There are three ways to be false vines and useless bunches of grapes that deserve to be discarded, or better said, that we discard ourselves: The most obvious way is to completely deny Jesus’ teachings; the other is to listen and then pay lip service without bearing true witness, that is, without our behavior; and the last is to hold a weak faith that only wants to satisfy its own things, and to then abandon the real faith in the end.
Jesus tells us that the only way to be branches, or bunches of the true vine, is by staying with Him and having contact with Him, as the grape to the bunch, the bunch to the branch and the branch to the entire vine. If we feel that bad or unpleasant things happen to us repeatedly, we shouldn’t think that it’s because God is punishing us. It’s unlike God to punish; God is a God of love and kindness. Rather, is it not that we seek out these things by being disconnected from the vine? Jesus tells us in verse 4: “Remain in me, as I also remain in you. No branch can bear fruit by itself; it must remain in the vine. Neither can you bear fruit unless you remain in me”.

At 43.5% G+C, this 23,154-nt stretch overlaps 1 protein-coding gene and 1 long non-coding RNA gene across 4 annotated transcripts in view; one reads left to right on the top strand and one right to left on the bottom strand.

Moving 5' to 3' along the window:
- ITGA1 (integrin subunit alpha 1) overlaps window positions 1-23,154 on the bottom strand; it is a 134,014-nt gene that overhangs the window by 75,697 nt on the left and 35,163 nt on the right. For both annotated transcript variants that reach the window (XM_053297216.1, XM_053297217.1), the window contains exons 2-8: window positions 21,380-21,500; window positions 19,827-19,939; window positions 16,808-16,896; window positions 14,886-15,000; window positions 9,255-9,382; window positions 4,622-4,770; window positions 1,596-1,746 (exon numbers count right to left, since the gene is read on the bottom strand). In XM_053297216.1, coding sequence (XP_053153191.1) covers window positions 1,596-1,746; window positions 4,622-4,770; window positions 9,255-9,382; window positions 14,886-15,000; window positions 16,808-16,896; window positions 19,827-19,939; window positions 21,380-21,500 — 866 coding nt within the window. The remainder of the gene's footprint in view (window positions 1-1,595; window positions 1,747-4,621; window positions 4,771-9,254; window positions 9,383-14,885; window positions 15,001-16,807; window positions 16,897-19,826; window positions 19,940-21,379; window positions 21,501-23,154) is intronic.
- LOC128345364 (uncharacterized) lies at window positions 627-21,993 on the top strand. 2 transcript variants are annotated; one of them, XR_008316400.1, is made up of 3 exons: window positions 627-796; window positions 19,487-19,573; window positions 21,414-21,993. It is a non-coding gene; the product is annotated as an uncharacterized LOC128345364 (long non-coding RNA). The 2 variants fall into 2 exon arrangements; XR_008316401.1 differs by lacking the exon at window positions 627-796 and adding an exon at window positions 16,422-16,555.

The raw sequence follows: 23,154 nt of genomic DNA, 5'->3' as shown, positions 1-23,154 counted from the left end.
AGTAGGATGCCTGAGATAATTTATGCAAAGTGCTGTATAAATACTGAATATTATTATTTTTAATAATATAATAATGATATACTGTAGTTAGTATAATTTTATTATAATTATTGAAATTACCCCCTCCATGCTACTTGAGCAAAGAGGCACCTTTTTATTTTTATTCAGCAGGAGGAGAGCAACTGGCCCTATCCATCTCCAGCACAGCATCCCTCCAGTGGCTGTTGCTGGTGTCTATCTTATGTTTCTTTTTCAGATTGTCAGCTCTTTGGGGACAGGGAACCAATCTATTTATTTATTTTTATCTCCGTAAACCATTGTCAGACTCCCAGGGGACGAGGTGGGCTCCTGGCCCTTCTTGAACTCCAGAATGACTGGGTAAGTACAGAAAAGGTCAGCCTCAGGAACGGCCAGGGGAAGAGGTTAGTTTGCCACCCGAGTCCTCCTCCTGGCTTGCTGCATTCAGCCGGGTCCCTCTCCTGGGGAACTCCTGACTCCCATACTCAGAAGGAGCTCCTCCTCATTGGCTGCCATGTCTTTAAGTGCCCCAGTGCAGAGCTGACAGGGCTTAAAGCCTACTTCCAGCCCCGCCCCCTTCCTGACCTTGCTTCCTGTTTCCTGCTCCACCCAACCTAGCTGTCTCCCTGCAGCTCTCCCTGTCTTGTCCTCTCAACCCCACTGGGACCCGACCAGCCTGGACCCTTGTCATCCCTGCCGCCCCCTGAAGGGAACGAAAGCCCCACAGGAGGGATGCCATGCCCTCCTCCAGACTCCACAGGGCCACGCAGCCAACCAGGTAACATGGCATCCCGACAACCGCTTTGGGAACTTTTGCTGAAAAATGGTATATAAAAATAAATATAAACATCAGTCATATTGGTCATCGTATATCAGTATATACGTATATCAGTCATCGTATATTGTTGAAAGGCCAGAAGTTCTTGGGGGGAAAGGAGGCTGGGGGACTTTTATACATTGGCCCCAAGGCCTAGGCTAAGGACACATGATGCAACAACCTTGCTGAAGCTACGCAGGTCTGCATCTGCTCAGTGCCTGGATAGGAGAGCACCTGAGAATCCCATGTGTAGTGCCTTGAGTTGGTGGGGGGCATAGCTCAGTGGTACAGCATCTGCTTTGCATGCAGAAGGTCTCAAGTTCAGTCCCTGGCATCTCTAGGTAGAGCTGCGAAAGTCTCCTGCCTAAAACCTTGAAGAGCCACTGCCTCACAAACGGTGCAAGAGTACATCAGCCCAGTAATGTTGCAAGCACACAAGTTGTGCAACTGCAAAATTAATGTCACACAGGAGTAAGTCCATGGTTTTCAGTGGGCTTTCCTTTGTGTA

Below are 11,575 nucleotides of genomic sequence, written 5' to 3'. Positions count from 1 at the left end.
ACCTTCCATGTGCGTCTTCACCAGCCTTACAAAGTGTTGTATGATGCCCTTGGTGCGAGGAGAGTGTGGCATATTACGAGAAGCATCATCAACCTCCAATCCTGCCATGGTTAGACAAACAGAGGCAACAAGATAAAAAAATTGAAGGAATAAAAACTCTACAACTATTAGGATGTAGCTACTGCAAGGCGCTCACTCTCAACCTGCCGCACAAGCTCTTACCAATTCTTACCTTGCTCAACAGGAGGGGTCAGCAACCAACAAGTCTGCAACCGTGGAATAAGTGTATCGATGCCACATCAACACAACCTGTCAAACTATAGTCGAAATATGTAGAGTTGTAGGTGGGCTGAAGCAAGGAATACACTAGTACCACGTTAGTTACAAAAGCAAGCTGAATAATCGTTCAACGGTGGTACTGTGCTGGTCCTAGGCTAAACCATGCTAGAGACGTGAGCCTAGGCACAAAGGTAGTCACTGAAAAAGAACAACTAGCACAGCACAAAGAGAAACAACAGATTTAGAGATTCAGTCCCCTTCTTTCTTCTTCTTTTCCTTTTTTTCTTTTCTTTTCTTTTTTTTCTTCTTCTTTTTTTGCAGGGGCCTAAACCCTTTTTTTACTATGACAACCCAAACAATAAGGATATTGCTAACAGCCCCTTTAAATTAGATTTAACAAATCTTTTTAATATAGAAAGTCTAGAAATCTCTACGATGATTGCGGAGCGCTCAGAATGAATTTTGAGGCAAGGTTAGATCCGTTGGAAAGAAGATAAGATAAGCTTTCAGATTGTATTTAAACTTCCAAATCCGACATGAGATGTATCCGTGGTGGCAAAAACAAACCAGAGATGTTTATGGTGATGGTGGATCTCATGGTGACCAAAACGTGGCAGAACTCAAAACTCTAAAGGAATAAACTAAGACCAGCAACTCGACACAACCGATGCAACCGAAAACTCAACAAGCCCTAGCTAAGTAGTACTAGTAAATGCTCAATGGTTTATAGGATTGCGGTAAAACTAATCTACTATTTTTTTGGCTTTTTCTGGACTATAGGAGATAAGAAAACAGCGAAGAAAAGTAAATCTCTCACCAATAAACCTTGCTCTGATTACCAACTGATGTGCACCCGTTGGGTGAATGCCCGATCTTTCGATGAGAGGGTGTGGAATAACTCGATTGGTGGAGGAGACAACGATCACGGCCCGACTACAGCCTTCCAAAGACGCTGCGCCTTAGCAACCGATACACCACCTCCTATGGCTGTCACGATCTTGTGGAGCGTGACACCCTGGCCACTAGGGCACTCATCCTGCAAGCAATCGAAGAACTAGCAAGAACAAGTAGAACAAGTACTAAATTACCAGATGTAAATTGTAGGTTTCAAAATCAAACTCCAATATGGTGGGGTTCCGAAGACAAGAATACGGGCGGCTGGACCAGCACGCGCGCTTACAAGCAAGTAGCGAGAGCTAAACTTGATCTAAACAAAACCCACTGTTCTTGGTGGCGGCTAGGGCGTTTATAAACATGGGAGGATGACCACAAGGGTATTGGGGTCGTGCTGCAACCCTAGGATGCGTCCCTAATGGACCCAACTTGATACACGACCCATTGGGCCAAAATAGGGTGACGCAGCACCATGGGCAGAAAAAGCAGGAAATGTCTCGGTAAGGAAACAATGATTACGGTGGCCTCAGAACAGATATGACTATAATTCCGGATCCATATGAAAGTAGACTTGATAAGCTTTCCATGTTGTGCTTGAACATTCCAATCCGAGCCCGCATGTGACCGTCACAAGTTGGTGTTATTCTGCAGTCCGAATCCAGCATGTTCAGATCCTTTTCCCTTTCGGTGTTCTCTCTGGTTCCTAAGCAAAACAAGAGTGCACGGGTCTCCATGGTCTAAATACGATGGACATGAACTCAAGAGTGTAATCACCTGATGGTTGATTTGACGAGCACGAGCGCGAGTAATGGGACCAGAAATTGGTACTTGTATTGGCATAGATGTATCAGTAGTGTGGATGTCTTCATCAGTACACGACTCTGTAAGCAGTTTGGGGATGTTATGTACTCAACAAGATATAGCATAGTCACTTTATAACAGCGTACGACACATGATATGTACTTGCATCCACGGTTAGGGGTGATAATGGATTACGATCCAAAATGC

While being in communion with Christ we can experience a life of joy, but not that fleeting joy, which is short, but a joy from the vine which is Christ that is true and enduring. In another verse, Jesus promises us something about this: “If you remain in me and my words remain in you, ask whatever you wish, and it will be done for you”. This is a great promise and we firmly believe that Jesus is willing to fulfil. It is very easy. Do we need a life of comfort or joy or to fulfill other life goals? It is perhaps not the right path to start by asking for these things from the Lord; we should start by trying to be bunches that give the real fruit, trying to live out Christ in our lives, trying to feel Him in His promises when He says that He is with us if we decide to be with Him; trying to love Him while we keep His commandments: and His commandments are to love our neighbor- who is on our side- and all his creation- the land in which we live. This is what it is to witness Christ in our lives, this is the good fruit.